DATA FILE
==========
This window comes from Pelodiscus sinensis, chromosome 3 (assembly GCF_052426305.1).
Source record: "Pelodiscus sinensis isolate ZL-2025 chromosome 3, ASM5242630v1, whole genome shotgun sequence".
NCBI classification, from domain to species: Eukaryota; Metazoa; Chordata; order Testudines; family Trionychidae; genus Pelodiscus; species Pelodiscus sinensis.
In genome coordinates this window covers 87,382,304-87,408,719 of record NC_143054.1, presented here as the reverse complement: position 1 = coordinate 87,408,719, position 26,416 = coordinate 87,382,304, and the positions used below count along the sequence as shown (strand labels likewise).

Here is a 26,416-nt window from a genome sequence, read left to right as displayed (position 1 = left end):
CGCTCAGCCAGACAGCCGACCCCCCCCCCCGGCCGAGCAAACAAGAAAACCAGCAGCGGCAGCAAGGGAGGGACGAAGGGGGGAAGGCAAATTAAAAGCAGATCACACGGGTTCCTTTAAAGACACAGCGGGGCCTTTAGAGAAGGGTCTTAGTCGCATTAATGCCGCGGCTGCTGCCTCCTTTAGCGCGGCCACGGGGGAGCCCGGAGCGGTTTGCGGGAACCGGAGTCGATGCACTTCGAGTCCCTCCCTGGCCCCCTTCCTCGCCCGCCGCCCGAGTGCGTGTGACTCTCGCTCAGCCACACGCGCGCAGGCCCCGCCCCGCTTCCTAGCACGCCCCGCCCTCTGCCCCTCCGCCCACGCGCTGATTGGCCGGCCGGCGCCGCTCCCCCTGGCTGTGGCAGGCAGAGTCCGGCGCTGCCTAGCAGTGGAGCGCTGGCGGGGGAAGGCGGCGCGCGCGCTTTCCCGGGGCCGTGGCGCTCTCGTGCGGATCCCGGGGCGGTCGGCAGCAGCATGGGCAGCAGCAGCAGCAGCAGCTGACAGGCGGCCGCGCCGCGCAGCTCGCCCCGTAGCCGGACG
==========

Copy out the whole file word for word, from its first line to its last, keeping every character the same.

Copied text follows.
This window comes from Pelodiscus sinensis, chromosome 3 (assembly GCF_052426305.1).
Source record: "Pelodiscus sinensis isolate ZL-2025 chromosome 3, ASM5242630v1, whole genome shotgun sequence".
NCBI classification, from domain to species: Eukaryota; Metazoa; Chordata; order Testudines; family Trionychidae; genus Pelodiscus; species Pelodiscus sinensis.
In genome coordinates this window covers 87,382,304-87,408,719 of record NC_143054.1, presented here as the reverse complement: position 1 = coordinate 87,408,719, position 26,416 = coordinate 87,382,304, and the positions used below count along the sequence as shown (strand labels likewise).

Here is a 26,416-nt window from a genome sequence, read left to right as displayed (position 1 = left end):
CGCTCAGCCAGACAGCCGACCCCCCCCCCCGGCCGAGCAAACAAGAAAACCAGCAGCGGCAGCAAGGGAGGGACGAAGGGGGGAAGGCAAATTAAAAGCAGATCACACGGGTTCCTTTAAAGACACAGCGGGGCCTTTAGAGAAGGGTCTTAGTCGCATTAATGCCGCGGCTGCTGCCTCCTTTAGCGCGGCCACGGGGGAGCCCGGAGCGGTTTGCGGGAACCGGAGTCGATGCACTTCGAGTCCCTCCCTGGCCCCCTTCCTCGCCCGCCGCCCGAGTGCGTGTGACTCTCGCTCAGCCACACGCGCGCAGGCCCCGCCCCGCTTCCTAGCACGCCCCGCCCTCTGCCCCTCCGCCCACGCGCTGATTGGCCGGCCGGCGCCGCTCCCCCTGGCTGTGGCAGGCAGAGTCCGGCGCTGCCTAGCAGTGGAGCGCTGGCGGGGGAAGGCGGCGCGCGCGCTTTCCCGGGGCCGTGGCGCTCTCGTGCGGATCCCGGGGCGGTCGGCAGCAGCATGGGCAGCAGCAGCAGCAGCAGCTGACAGGCGGCCGCGCCGCGCAGCTCGCCCCGTAGCCGGACG